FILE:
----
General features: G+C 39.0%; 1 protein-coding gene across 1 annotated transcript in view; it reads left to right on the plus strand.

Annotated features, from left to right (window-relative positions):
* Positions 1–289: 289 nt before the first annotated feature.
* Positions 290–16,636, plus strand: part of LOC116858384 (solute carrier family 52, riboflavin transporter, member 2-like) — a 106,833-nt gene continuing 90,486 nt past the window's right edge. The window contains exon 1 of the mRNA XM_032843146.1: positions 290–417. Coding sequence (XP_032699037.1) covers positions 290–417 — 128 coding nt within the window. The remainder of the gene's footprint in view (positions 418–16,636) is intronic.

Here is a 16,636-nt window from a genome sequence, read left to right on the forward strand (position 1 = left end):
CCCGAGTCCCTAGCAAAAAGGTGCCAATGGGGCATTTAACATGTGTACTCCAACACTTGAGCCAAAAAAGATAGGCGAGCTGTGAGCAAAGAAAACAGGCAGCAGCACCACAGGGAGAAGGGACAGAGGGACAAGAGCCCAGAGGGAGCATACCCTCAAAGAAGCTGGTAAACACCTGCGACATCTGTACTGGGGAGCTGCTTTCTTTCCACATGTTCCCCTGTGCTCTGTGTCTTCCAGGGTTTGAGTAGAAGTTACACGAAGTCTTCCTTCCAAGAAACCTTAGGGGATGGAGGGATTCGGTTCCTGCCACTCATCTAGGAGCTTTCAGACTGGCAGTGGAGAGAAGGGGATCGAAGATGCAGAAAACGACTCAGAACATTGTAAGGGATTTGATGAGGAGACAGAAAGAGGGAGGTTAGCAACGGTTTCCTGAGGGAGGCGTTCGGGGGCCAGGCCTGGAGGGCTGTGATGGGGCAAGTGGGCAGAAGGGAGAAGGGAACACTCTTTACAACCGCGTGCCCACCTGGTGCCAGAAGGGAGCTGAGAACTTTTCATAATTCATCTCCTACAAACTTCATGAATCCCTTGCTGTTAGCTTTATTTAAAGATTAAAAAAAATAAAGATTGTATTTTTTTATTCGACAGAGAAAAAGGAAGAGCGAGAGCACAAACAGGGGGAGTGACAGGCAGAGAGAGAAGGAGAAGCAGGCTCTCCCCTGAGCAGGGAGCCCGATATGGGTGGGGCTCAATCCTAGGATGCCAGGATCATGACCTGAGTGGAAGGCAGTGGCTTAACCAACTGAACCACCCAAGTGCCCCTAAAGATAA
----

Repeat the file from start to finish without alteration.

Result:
General features: G+C 39.0%; 1 protein-coding gene across 1 annotated transcript in view; it reads left to right on the plus strand.

Annotated features, from left to right (window-relative positions):
* Positions 1–289: 289 nt before the first annotated feature.
* Positions 290–16,636, plus strand: part of LOC116858384 (solute carrier family 52, riboflavin transporter, member 2-like) — a 106,833-nt gene continuing 90,486 nt past the window's right edge. The window contains exon 1 of the mRNA XM_032843146.1: positions 290–417. Coding sequence (XP_032699037.1) covers positions 290–417 — 128 coding nt within the window. The remainder of the gene's footprint in view (positions 418–16,636) is intronic.

Here is a 16,636-nt window from a genome sequence, read left to right on the forward strand (position 1 = left end):
CCCGAGTCCCTAGCAAAAAGGTGCCAATGGGGCATTTAACATGTGTACTCCAACACTTGAGCCAAAAAAGATAGGCGAGCTGTGAGCAAAGAAAACAGGCAGCAGCACCACAGGGAGAAGGGACAGAGGGACAAGAGCCCAGAGGGAGCATACCCTCAAAGAAGCTGGTAAACACCTGCGACATCTGTACTGGGGAGCTGCTTTCTTTCCACATGTTCCCCTGTGCTCTGTGTCTTCCAGGGTTTGAGTAGAAGTTACACGAAGTCTTCCTTCCAAGAAACCTTAGGGGATGGAGGGATTCGGTTCCTGCCACTCATCTAGGAGCTTTCAGACTGGCAGTGGAGAGAAGGGGATCGAAGATGCAGAAAACGACTCAGAACATTGTAAGGGATTTGATGAGGAGACAGAAAGAGGGAGGTTAGCAACGGTTTCCTGAGGGAGGCGTTCGGGGGCCAGGCCTGGAGGGCTGTGATGGGGCAAGTGGGCAGAAGGGAGAAGGGAACACTCTTTACAACCGCGTGCCCACCTGGTGCCAGAAGGGAGCTGAGAACTTTTCATAATTCATCTCCTACAAACTTCATGAATCCCTTGCTGTTAGCTTTATTTAAAGATTAAAAAAAATAAAGATTGTATTTTTTTATTCGACAGAGAAAAAGGAAGAGCGAGAGCACAAACAGGGGGAGTGACAGGCAGAGAGAGAAGGAGAAGCAGGCTCTCCCCTGAGCAGGGAGCCCGATATGGGTGGGGCTCAATCCTAGGATGCCAGGATCATGACCTGAGTGGAAGGCAGTGGCTTAACCAACTGAACCACCCAAGTGCCCCTAAAGATAA